A pair of ovaries are present, one on each side of the ventral nerve cord. They arepresent in the 13th segment. Each ovary has one oviduct, which opens out through female genital aperture. Ovaries produce ova and the ova are sent out through an aperture.
A thick girdle like clitellum is formed in between 14-17 segments. When the ovaries mature, the clitellum secretes a viscous substance becomes sticky and attaches with the substratum.
This is called cocoon. Earth worm wriggles and retreats back leaving the clitellum. Eggs and sperm cells are released into this cocoon. Both the ends are closed and it gets hardened to form a cocoon. Fertilization occurs inside the cocoon.
Since fertilization is taking place outside the body, it is external fertilization. After about 8 to 10 weeks, young earthworms come out of the cocoon.

Reproductive System in Earth Worm

Cocoon Formation in Earth Worm

Reproduction in House Fly
In male fly, a pair of testes are present one on either side of the ventral cord. Testes produce sperms. Each testes is connected to a tube called vas deferens. The two ducts unite to form a single ejaculatory duct. It opens out through male genital opening. In female fly, a pair of ovaries are present in the abdominal segment. Each ovary is connected to a oviduct. The two ducts unite posteriorly to form uterus.
It opens out through female genital opening, and is located in a special structure called ovi positor which helps in releasing fertilized eggs. A pair of sperm theca are attached to the ovi positor. They store sperms received during copulation.
Fertilization is internal. The eggs are laid by the female from 6-8 weeks after copulation. The eggs are laid in a clustor in decaying organic matter like manure, cow dung, decomposing fruits and grass, human faeces etc.
Reproduction in House Fly
Reproduction in Frog:
Frog is unisexual and shows sexual dimorphism.
Male Reproductive system:
            The male reproductive system consists of a pair of testes, vas efferentia and a pair of urinogenital ducts. Testes is an oval and yellow body which is attached to a kidney. Inside the testes there are a number of coiled tubules called seminiferous tubules. Spermatozoa are produced in the tubules. Each testes opens into a kidney through 10- 12 tubes called vas efferentia. Spermatozoa enter the kidney through these tubes.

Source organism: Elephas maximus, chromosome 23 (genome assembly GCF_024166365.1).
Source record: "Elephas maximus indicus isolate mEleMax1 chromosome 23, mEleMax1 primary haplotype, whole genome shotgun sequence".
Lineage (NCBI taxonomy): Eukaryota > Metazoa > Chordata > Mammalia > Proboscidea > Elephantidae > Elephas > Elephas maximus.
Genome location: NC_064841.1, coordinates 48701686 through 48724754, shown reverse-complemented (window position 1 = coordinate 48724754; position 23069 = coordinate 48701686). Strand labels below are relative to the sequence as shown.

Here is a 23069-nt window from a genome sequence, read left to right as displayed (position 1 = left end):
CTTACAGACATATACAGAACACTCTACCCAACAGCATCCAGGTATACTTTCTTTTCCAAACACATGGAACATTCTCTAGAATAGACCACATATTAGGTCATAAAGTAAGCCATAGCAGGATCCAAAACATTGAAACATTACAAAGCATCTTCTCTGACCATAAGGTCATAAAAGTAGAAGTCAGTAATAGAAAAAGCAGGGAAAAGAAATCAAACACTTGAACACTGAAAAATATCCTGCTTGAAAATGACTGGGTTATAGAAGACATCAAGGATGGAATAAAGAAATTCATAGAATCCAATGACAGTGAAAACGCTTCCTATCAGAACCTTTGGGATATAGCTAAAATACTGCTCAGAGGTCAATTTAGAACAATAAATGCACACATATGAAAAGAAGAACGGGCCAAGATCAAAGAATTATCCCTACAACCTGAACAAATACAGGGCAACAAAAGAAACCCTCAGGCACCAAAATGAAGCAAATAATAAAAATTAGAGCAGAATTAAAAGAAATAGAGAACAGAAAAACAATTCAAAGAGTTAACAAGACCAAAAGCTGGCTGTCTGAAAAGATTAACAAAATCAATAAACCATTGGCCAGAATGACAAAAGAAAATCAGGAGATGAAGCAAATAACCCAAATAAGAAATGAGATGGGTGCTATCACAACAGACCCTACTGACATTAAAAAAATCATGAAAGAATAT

From kidney two tube-like structures called ureters enterinto a chamber called cloaca. The ureters in male frog are called urinogenital ducts.
Spermatozoa produced in seminiferous tubules of testis enter into kidney through vas efferentia and from kidney into cloaca through urinogenital ducts. Cloaca opens outside through cloacal aperture. The discharged spermatozoa is called milt.

Male Reproductive System in Frog
Female reproductive system of Frog:
           It consists of pair of ovaries and a pair of oviducts. A pair of lobed ovaries are attached to the kidneys. Ovary is a sac like structure which is greyish or blackish in colour. Inside the ovary, numerous chambers called "Follicles" are present. Each folliclegives a single ovum.
From each ovary long folded, tube like structure called 'oviduct' arises. This opens anteriorly into the body cavity through a ciliated funnel called Ostium.
Female Reproductive System in Frog

The funnel collects ova from the body cavity posteriorly. The oviduct is enlarged into a sac called ovisac or uterus. which stores ova. The oviducts open into cloaca and are discharged out through the cloacal aperture. Frog release a large number of eggs as a mass called Spawn.
The ovum of frog is spherical. In the upper part is the nucleus and this part is black due to pigment present in the cytoplasm. This part is called animal hemisphere. Yolk is concentrated at the other pole, which is whitish. This pole is called vegetal hemisphere.
Frog Ovum

Shock Waves